The detailed figures also confirm that Ukip predictions of a flood of new migrants from Romanian and Bulgaria since the start of the year, when labour restrictions on them were lifted, were unfounded.

The latest national insurance figures do show that Romanians had the highest number of new registrations, at 104,000. But the ONS figures also show that more than 50% of these involved Romanians already living in Britain, suggesting that they were regularising their position in the hidden economy.

The quarterly migration figures also show that asylum applications remain at 24,300 in the 12 months to September 2014 – only a quarter of the level they were running at a decade ago.

Carlos Vargas-Silva, of Oxford University’s Migration Observatory, said: “The government’s own data showed in 2011 that their policies were not expected to reduce immigration by enough to hit the target. So, we have been watching a result that we have expected for three years unfold in slow motion.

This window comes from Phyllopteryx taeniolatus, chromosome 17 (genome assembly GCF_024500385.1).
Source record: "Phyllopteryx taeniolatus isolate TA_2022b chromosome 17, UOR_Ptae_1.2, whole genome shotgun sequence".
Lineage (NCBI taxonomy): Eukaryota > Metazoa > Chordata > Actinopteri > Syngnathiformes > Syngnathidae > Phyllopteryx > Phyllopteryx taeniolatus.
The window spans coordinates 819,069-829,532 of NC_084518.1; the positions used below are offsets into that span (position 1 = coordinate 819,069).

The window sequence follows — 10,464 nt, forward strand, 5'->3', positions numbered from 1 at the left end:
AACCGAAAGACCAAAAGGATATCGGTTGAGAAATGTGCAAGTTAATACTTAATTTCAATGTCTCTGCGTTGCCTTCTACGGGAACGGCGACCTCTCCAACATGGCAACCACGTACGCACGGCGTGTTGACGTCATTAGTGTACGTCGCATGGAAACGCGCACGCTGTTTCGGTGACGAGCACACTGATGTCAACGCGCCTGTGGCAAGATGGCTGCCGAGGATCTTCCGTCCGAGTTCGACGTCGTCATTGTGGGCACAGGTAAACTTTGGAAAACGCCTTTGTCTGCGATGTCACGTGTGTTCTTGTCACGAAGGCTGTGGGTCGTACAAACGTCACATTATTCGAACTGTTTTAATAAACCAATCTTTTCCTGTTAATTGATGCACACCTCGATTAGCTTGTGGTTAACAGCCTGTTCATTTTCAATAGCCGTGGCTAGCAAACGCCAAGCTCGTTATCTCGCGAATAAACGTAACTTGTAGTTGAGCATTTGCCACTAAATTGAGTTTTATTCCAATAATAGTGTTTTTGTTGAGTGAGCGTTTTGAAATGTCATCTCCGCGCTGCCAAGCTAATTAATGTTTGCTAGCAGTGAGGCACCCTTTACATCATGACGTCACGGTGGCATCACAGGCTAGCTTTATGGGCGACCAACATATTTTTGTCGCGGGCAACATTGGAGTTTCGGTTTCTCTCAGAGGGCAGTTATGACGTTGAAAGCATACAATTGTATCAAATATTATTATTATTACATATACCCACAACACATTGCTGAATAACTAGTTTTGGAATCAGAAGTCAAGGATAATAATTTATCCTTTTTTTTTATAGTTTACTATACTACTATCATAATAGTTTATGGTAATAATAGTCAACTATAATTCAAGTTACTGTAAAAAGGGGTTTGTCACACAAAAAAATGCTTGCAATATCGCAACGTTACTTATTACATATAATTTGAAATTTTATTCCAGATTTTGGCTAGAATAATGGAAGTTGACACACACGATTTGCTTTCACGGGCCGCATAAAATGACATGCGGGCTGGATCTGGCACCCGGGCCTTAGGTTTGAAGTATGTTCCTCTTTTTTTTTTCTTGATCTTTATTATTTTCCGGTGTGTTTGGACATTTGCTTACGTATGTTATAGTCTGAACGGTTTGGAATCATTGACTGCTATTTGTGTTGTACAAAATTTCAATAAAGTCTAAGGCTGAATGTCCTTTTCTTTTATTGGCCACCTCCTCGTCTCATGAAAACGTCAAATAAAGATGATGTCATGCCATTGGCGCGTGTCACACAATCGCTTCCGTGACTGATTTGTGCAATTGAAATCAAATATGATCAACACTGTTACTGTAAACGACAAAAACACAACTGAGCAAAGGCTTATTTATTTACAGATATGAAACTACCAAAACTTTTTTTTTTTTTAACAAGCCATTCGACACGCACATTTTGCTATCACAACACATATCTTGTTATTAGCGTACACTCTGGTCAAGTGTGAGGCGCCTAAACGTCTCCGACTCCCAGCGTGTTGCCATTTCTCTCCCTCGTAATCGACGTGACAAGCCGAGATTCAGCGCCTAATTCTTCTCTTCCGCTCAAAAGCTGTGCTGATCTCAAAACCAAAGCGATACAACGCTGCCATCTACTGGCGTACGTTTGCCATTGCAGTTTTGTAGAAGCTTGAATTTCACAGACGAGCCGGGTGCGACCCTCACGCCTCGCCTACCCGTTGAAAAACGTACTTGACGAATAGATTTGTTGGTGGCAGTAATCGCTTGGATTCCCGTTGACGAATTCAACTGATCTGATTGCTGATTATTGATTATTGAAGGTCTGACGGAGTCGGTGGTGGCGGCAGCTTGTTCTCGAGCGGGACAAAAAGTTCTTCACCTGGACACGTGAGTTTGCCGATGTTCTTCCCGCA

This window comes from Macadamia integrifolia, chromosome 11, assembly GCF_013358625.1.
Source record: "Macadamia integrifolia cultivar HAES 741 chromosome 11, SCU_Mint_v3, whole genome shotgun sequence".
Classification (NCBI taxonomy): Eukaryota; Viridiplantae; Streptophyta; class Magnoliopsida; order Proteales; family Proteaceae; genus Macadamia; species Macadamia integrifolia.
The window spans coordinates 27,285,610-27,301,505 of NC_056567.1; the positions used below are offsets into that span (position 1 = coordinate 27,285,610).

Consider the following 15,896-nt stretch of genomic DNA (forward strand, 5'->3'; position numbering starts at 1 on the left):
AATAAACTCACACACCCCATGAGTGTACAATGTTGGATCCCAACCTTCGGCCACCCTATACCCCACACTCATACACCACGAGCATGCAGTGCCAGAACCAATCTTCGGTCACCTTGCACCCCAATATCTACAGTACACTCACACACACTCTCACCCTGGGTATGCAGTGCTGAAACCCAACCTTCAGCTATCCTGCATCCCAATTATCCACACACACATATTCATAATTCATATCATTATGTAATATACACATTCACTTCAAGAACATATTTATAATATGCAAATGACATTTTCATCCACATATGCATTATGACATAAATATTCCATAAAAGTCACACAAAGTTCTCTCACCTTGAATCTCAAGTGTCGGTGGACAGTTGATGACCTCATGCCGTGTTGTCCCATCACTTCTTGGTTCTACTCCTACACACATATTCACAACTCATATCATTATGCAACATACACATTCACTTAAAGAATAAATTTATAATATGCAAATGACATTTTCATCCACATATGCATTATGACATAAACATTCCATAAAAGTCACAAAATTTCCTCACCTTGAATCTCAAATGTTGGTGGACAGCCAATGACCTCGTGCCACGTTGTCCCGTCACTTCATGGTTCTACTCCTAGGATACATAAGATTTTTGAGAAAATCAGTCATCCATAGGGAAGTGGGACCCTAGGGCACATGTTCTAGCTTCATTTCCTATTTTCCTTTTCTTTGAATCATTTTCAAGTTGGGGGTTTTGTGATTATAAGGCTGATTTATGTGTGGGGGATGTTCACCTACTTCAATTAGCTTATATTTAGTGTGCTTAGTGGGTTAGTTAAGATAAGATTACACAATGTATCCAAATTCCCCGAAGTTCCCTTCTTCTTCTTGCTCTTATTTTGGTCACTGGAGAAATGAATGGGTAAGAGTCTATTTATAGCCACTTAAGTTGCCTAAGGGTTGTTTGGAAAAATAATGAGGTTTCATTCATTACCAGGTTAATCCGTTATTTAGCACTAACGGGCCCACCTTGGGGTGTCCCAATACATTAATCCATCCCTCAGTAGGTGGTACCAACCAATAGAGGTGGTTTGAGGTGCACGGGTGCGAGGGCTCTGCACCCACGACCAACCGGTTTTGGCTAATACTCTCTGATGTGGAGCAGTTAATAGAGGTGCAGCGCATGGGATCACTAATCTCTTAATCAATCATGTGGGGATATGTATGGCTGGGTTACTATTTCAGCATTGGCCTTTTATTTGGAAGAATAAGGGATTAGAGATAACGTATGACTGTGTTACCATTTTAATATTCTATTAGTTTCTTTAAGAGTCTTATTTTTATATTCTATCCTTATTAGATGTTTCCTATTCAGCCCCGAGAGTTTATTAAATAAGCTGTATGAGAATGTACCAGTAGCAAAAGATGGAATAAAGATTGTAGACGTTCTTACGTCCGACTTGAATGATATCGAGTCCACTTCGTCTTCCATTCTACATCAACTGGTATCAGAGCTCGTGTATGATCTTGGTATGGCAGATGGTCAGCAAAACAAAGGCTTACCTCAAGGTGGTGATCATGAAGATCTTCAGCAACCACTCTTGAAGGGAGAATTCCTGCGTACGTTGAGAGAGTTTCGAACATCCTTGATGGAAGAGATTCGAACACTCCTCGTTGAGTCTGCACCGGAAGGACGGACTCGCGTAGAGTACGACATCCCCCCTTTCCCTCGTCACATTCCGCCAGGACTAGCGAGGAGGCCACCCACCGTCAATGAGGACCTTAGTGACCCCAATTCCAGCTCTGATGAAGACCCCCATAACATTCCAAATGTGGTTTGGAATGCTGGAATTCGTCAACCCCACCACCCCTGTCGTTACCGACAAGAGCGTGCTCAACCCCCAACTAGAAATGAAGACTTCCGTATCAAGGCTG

“Increased EU net migration has certainly meant that the degree by which the target is missed will be much higher, but it is clear that the target would have been missed with or without this increase, as non-EU net migration alone is way over 100,000.”

Mark Hilton, of the London First business group, said the latest jump in immigration showed ministers had done the right thing by laying the coalition’s immigration target to rest. “Theresa May effectively killed the migration target off when she admitted what we’ve known for a long time – that the government was not going meet its pledge,” he said.

“Those who work to get the right people with the right skills into the UK won’t mourn its passing. Now we need to dust off the welcome mat and carry on attracting the engineers, tech experts and other workers with the skills we sorely need.”

Ukip’s immigration spokesman, Steven Woolfe, said: “This is either a total scandal or a longstanding con trick by a party who were elected on the promise of reducing immigration to the tens of thousands.

“Today’s astronomical migration figures show an abject failure by this government to control immigration, despite countless promises to the public. The eye-watering increase places immense strain on employment prospects, schools, hospitals and housing. There is nothing Cameron can say or do now that can right this massive wrong.”​